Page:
Abstract 12975: Electrocardiographic Left Ventricular Hypertrophy Predicts Atrial Fibrillation Independent of Left Ventricular Anatomy
Introduction: It has been established that LVH detected by electrocardiography (ECG-LVH) and LVH detected by echocardiography (echo-LVH) carry different prognostic profiles in the prediction of cardiovascular disease events. It remains unclear whether ECG-LVH and echo-LVH are independently predictive of atrial fibrillation (AF).
Methods: This analysis included 4,904 white participants (40% male; 85% white) aged 65 years or older from the Cardiovascular Health Study who were free of baseline AF and major intraventricular conduction defects. ECG-LVH was defined by Minnesota ECG Classification criteria from baseline ECG data. Echo-LVH was defined by sex-specific left ventricular mass values >95th percentile for the study population. Incident AF events were identified during the annual study ECGs and from hospitalization discharge data. Cox regression was used to compute hazard ratios (HR) and 95% confidence intervals (CI) for the association of ECG-LVH and echo-LVH with adjudicated incident AF events, separately.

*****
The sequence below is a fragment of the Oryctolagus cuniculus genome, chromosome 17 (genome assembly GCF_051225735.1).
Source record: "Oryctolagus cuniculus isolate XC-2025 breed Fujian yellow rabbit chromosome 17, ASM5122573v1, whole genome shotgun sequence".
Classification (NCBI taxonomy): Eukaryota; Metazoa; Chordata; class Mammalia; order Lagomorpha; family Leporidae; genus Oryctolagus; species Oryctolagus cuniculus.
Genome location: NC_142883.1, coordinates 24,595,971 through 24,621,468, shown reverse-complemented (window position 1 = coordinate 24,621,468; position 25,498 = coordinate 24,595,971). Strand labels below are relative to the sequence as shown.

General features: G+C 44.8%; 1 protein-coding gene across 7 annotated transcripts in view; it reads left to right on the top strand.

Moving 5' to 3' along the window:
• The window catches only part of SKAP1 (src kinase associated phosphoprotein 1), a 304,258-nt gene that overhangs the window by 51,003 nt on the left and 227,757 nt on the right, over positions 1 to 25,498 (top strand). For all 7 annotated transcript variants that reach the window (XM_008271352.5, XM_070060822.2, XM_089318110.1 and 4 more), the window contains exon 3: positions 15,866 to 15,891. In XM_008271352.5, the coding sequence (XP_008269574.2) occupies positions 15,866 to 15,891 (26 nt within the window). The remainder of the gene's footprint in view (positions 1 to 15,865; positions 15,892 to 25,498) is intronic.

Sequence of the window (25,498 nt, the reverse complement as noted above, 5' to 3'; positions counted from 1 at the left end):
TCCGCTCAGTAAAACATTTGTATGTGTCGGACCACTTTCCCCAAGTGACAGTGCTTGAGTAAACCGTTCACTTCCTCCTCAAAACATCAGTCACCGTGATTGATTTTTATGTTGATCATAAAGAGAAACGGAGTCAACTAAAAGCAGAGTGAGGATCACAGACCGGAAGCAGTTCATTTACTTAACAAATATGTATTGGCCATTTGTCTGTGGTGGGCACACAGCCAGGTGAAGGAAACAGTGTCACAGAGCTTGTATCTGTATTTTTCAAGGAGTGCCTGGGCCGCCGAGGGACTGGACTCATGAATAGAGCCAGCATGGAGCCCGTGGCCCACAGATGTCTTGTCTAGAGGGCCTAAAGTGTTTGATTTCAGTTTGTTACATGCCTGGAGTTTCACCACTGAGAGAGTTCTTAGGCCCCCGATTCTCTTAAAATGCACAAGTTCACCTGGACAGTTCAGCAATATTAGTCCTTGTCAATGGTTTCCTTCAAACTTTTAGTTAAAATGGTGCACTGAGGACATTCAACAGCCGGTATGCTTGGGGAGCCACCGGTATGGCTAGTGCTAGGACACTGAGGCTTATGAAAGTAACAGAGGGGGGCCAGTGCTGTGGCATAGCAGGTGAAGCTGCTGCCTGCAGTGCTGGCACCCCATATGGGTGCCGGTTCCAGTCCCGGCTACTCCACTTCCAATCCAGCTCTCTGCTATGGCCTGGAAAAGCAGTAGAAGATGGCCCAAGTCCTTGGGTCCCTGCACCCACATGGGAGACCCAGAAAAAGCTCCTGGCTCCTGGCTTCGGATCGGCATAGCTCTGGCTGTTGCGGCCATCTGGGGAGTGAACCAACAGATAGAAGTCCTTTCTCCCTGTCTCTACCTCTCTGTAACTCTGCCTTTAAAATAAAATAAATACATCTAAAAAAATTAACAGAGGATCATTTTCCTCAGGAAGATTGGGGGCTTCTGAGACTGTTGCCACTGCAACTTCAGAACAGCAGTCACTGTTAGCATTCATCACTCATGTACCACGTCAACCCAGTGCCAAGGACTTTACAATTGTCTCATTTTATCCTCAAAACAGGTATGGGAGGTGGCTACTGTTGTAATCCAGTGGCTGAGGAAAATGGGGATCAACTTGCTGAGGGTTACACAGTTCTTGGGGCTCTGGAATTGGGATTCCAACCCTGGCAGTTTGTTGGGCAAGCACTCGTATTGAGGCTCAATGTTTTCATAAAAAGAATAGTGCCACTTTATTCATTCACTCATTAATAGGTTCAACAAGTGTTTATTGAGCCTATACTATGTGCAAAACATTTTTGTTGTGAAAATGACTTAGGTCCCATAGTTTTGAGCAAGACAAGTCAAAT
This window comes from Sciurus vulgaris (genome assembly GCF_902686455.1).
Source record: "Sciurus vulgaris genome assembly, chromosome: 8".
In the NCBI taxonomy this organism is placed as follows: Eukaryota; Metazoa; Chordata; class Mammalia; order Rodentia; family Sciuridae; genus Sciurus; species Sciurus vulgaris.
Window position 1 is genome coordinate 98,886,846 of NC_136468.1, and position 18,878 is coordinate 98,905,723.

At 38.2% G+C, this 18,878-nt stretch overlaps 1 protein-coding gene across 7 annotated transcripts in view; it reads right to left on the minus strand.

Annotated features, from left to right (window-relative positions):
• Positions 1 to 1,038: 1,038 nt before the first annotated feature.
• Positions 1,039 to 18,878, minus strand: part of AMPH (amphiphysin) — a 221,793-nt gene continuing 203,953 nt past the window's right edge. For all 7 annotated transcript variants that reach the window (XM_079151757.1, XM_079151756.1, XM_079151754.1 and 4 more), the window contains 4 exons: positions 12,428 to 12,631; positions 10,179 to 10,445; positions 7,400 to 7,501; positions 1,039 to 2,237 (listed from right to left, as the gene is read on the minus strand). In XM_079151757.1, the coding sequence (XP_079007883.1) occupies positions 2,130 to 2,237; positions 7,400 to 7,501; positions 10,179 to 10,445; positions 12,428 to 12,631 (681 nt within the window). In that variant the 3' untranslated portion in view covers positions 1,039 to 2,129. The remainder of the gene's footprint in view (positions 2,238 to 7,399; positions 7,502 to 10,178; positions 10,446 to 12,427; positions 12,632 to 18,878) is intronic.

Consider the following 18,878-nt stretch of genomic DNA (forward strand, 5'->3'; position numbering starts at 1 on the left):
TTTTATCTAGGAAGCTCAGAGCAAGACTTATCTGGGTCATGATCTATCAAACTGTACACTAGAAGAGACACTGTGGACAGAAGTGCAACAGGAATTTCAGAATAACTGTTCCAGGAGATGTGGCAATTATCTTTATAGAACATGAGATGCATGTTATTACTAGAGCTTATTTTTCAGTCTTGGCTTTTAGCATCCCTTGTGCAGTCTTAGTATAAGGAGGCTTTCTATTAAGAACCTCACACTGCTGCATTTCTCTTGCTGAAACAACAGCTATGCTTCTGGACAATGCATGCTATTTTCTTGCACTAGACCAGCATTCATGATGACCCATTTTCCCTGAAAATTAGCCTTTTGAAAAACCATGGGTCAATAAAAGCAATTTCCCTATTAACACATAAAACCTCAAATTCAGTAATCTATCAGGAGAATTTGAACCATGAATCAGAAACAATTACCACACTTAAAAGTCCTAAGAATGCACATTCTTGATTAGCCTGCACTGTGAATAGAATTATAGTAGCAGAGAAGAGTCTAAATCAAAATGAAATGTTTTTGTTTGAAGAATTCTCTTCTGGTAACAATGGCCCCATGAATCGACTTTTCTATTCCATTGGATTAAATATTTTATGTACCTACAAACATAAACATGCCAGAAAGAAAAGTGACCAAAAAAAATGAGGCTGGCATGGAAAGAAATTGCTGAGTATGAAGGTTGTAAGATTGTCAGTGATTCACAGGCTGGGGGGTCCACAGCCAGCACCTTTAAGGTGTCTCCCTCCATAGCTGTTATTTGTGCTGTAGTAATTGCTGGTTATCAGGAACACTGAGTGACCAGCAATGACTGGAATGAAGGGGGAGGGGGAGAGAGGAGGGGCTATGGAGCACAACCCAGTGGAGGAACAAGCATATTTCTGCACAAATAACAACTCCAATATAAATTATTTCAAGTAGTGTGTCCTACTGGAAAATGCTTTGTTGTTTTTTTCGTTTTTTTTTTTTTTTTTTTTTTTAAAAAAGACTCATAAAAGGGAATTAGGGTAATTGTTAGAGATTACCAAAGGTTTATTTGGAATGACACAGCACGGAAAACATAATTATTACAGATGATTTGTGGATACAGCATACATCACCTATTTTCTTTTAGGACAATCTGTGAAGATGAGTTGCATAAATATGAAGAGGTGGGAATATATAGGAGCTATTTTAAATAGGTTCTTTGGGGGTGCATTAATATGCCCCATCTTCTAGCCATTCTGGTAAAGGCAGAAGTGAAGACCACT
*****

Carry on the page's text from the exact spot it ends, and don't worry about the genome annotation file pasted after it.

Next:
Results: ECG-LVH was detected in 224 (4.6%) participants and echo-LVH was present in 231 (4.7%) participants. Over a median follow-up of 11.9 years, a total of 1,430 AF events were detected. In a multivariable Cox model adjusted for age, sex, race, education, income, body mass index, high-density lipoprotein cholesterol, total cholesterol, smoking, systolic blood pressure, diabetes, aspirin, antihypertensive medications, valve disease, coronary heart disease, and heart failure, ECG-LVH (HR=1.44; 95%CI=1.14, 1.83) and echo-LVH (HR=1.42; 95%CI=1.11, 1.82) were independently associated with AF. When ECG-LVH (HR=1.42, 95%CI=1.12, 1.80) and echo-LVH (HR=1.40, 1.09, 1.79) were included in the same model, both were predictive of incident AF.
Conclusions: The association of ECG-LVH with AF is not dependent on abnormalities of left ventricular anatomy. These data suggest that abnormalities in cardiac electrophysiology provide a distinct profile in the prediction of AF.
Author Disclosures: N. Patel: None. W.T. O’Neal: None. S.P. Whalen: None. E.Z. Soliman: None.
- © 2016 by American Heart Association, Inc.